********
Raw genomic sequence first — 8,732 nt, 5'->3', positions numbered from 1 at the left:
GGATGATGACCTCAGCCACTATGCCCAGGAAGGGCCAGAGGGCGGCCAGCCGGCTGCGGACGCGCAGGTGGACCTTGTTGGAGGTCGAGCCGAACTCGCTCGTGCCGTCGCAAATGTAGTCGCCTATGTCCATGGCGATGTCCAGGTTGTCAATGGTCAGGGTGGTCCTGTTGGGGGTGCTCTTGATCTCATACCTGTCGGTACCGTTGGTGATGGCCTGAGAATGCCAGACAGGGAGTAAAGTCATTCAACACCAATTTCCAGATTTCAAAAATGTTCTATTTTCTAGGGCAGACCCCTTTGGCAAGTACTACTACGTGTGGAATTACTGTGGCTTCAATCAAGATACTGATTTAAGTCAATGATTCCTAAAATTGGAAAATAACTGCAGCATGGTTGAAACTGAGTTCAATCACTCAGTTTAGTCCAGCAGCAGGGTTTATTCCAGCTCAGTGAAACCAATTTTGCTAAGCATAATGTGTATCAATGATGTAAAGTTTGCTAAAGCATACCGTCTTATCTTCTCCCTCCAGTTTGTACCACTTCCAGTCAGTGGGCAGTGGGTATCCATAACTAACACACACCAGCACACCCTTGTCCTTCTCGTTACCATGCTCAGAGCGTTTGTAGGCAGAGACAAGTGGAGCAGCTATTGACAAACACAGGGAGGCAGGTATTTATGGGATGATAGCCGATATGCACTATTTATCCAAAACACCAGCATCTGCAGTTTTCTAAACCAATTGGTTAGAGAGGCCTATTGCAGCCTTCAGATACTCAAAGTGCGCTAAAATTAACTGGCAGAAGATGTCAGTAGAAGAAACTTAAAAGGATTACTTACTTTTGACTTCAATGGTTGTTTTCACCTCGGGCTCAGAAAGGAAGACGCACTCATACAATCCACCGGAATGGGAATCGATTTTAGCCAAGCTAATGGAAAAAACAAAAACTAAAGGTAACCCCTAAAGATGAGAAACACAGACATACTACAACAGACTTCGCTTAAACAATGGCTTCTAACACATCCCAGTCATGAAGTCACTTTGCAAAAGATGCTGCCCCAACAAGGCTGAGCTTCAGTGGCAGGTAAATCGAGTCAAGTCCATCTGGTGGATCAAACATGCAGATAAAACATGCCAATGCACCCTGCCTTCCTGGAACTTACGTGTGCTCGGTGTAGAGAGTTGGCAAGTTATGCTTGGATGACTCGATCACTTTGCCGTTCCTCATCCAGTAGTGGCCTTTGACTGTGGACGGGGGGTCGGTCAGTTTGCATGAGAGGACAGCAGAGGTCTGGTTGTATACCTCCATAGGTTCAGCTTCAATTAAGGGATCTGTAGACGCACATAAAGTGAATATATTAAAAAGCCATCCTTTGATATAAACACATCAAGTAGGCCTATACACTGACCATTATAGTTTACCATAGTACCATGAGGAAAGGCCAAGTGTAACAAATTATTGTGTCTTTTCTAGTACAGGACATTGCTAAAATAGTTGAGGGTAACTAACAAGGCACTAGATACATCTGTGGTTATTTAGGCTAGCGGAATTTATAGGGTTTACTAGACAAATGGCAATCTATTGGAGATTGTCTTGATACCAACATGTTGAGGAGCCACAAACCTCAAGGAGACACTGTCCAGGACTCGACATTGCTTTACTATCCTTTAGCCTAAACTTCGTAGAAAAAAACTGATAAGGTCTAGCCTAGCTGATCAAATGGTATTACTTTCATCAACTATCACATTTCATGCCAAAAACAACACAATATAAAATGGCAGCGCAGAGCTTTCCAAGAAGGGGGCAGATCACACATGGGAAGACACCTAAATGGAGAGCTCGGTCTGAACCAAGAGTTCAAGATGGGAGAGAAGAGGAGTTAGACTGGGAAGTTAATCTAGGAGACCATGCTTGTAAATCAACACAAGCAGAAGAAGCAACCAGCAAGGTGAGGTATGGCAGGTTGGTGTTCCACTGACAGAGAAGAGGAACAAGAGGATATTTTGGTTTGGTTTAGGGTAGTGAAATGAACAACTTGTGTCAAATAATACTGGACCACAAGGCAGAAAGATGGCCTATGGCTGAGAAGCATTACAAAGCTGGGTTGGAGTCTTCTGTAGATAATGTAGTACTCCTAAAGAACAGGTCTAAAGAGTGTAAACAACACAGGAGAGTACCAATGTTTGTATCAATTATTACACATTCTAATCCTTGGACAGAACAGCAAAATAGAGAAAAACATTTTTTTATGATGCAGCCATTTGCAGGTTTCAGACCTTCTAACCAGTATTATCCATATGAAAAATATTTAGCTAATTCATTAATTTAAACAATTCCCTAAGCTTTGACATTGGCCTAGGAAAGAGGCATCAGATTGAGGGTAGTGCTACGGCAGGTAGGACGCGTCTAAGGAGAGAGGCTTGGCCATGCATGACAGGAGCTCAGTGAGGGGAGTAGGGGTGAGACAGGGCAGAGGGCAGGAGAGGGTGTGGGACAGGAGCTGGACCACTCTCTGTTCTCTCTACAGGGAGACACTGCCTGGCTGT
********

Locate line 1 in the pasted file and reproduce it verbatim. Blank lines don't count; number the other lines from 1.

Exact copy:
Raw genomic sequence first — 8,732 nt, 5'->3', positions numbered from 1 at the left: